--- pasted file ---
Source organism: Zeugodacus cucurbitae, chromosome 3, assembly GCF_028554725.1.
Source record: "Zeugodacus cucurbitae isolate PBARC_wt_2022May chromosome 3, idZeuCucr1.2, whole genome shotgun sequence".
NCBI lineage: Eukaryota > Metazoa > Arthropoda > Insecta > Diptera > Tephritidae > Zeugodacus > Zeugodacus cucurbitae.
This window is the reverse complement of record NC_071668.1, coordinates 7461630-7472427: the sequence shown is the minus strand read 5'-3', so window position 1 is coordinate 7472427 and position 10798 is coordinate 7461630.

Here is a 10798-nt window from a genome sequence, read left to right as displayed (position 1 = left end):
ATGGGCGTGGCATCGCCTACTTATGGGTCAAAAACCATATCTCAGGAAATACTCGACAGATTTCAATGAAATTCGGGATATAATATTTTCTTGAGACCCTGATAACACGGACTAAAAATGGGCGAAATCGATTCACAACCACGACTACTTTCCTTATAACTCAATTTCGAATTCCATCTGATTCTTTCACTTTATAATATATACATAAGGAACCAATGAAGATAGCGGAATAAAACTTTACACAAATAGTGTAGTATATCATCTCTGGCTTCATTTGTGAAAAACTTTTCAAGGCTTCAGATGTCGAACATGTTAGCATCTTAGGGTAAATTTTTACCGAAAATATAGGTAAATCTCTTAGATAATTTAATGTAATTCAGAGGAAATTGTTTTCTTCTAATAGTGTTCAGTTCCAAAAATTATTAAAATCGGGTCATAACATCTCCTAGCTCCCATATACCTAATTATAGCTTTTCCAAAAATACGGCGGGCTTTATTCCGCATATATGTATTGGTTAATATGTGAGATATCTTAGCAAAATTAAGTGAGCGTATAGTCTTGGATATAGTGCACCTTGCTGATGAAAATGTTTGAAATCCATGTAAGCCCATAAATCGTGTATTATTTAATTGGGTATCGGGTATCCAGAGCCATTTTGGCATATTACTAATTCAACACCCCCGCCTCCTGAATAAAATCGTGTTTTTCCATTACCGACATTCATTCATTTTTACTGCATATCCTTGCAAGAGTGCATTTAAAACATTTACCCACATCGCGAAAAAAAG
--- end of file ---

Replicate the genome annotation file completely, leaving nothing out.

Source organism: Zeugodacus cucurbitae, chromosome 3, assembly GCF_028554725.1.
Source record: "Zeugodacus cucurbitae isolate PBARC_wt_2022May chromosome 3, idZeuCucr1.2, whole genome shotgun sequence".
NCBI lineage: Eukaryota > Metazoa > Arthropoda > Insecta > Diptera > Tephritidae > Zeugodacus > Zeugodacus cucurbitae.
This window is the reverse complement of record NC_071668.1, coordinates 7461630-7472427: the sequence shown is the minus strand read 5'-3', so window position 1 is coordinate 7472427 and position 10798 is coordinate 7461630.

Here is a 10798-nt window from a genome sequence, read left to right as displayed (position 1 = left end):
ATGGGCGTGGCATCGCCTACTTATGGGTCAAAAACCATATCTCAGGAAATACTCGACAGATTTCAATGAAATTCGGGATATAATATTTTCTTGAGACCCTGATAACACGGACTAAAAATGGGCGAAATCGATTCACAACCACGACTACTTTCCTTATAACTCAATTTCGAATTCCATCTGATTCTTTCACTTTATAATATATACATAAGGAACCAATGAAGATAGCGGAATAAAACTTTACACAAATAGTGTAGTATATCATCTCTGGCTTCATTTGTGAAAAACTTTTCAAGGCTTCAGATGTCGAACATGTTAGCATCTTAGGGTAAATTTTTACCGAAAATATAGGTAAATCTCTTAGATAATTTAATGTAATTCAGAGGAAATTGTTTTCTTCTAATAGTGTTCAGTTCCAAAAATTATTAAAATCGGGTCATAACATCTCCTAGCTCCCATATACCTAATTATAGCTTTTCCAAAAATACGGCGGGCTTTATTCCGCATATATGTATTGGTTAATATGTGAGATATCTTAGCAAAATTAAGTGAGCGTATAGTCTTGGATATAGTGCACCTTGCTGATGAAAATGTTTGAAATCCATGTAAGCCCATAAATCGTGTATTATTTAATTGGGTATCGGGTATCCAGAGCCATTTTGGCATATTACTAATTCAACACCCCCGCCTCCTGAATAAAATCGTGTTTTTCCATTACCGACATTCATTCATTTTTACTGCATATCCTTGCAAGAGTGCATTTAAAACATTTACCCACATCGCGAAAAAAAG